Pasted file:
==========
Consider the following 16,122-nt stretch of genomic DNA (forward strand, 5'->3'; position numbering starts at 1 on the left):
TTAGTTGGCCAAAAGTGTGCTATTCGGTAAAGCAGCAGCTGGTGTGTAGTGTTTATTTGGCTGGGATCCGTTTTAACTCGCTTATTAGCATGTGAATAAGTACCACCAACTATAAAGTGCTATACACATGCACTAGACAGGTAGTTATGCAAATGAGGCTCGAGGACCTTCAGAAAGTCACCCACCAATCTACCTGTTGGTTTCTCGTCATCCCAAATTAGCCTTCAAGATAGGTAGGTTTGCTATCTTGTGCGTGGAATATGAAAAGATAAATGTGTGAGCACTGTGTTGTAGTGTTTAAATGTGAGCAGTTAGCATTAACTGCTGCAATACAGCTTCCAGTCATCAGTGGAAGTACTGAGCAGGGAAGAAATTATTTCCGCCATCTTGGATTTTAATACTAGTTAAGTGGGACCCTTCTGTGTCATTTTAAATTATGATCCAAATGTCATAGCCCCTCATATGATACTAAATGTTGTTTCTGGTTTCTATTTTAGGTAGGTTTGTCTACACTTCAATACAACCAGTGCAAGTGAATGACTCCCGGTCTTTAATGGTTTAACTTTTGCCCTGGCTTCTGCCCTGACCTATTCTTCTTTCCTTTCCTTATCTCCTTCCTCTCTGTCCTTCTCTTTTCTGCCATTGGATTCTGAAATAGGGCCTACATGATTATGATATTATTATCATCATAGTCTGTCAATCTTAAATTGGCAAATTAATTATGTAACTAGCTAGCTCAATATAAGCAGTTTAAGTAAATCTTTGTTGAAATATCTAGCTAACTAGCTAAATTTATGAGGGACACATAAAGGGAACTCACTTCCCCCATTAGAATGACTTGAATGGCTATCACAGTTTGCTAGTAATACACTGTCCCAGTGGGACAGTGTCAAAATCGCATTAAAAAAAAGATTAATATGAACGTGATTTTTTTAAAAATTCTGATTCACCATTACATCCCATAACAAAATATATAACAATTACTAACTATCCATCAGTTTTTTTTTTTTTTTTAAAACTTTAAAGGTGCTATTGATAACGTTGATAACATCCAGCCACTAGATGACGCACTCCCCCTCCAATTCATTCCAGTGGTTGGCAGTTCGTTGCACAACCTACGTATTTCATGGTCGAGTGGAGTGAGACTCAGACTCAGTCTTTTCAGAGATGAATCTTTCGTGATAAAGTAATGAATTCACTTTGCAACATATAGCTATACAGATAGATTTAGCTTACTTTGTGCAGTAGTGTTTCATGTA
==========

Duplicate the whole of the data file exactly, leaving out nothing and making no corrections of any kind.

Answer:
Consider the following 16,122-nt stretch of genomic DNA (forward strand, 5'->3'; position numbering starts at 1 on the left):
TTAGTTGGCCAAAAGTGTGCTATTCGGTAAAGCAGCAGCTGGTGTGTAGTGTTTATTTGGCTGGGATCCGTTTTAACTCGCTTATTAGCATGTGAATAAGTACCACCAACTATAAAGTGCTATACACATGCACTAGACAGGTAGTTATGCAAATGAGGCTCGAGGACCTTCAGAAAGTCACCCACCAATCTACCTGTTGGTTTCTCGTCATCCCAAATTAGCCTTCAAGATAGGTAGGTTTGCTATCTTGTGCGTGGAATATGAAAAGATAAATGTGTGAGCACTGTGTTGTAGTGTTTAAATGTGAGCAGTTAGCATTAACTGCTGCAATACAGCTTCCAGTCATCAGTGGAAGTACTGAGCAGGGAAGAAATTATTTCCGCCATCTTGGATTTTAATACTAGTTAAGTGGGACCCTTCTGTGTCATTTTAAATTATGATCCAAATGTCATAGCCCCTCATATGATACTAAATGTTGTTTCTGGTTTCTATTTTAGGTAGGTTTGTCTACACTTCAATACAACCAGTGCAAGTGAATGACTCCCGGTCTTTAATGGTTTAACTTTTGCCCTGGCTTCTGCCCTGACCTATTCTTCTTTCCTTTCCTTATCTCCTTCCTCTCTGTCCTTCTCTTTTCTGCCATTGGATTCTGAAATAGGGCCTACATGATTATGATATTATTATCATCATAGTCTGTCAATCTTAAATTGGCAAATTAATTATGTAACTAGCTAGCTCAATATAAGCAGTTTAAGTAAATCTTTGTTGAAATATCTAGCTAACTAGCTAAATTTATGAGGGACACATAAAGGGAACTCACTTCCCCCATTAGAATGACTTGAATGGCTATCACAGTTTGCTAGTAATACACTGTCCCAGTGGGACAGTGTCAAAATCGCATTAAAAAAAAGATTAATATGAACGTGATTTTTTTAAAAATTCTGATTCACCATTACATCCCATAACAAAATATATAACAATTACTAACTATCCATCAGTTTTTTTTTTTTTTTTAAAACTTTAAAGGTGCTATTGATAACGTTGATAACATCCAGCCACTAGATGACGCACTCCCCCTCCAATTCATTCCAGTGGTTGGCAGTTCGTTGCACAACCTACGTATTTCATGGTCGAGTGGAGTGAGACTCAGACTCAGTCTTTTCAGAGATGAATCTTTCGTGATAAAGTAATGAATTCACTTTGCAACATATAGCTATACAGATAGATTTAGCTTACTTTGTGCAGTAGTGTTTCATGTA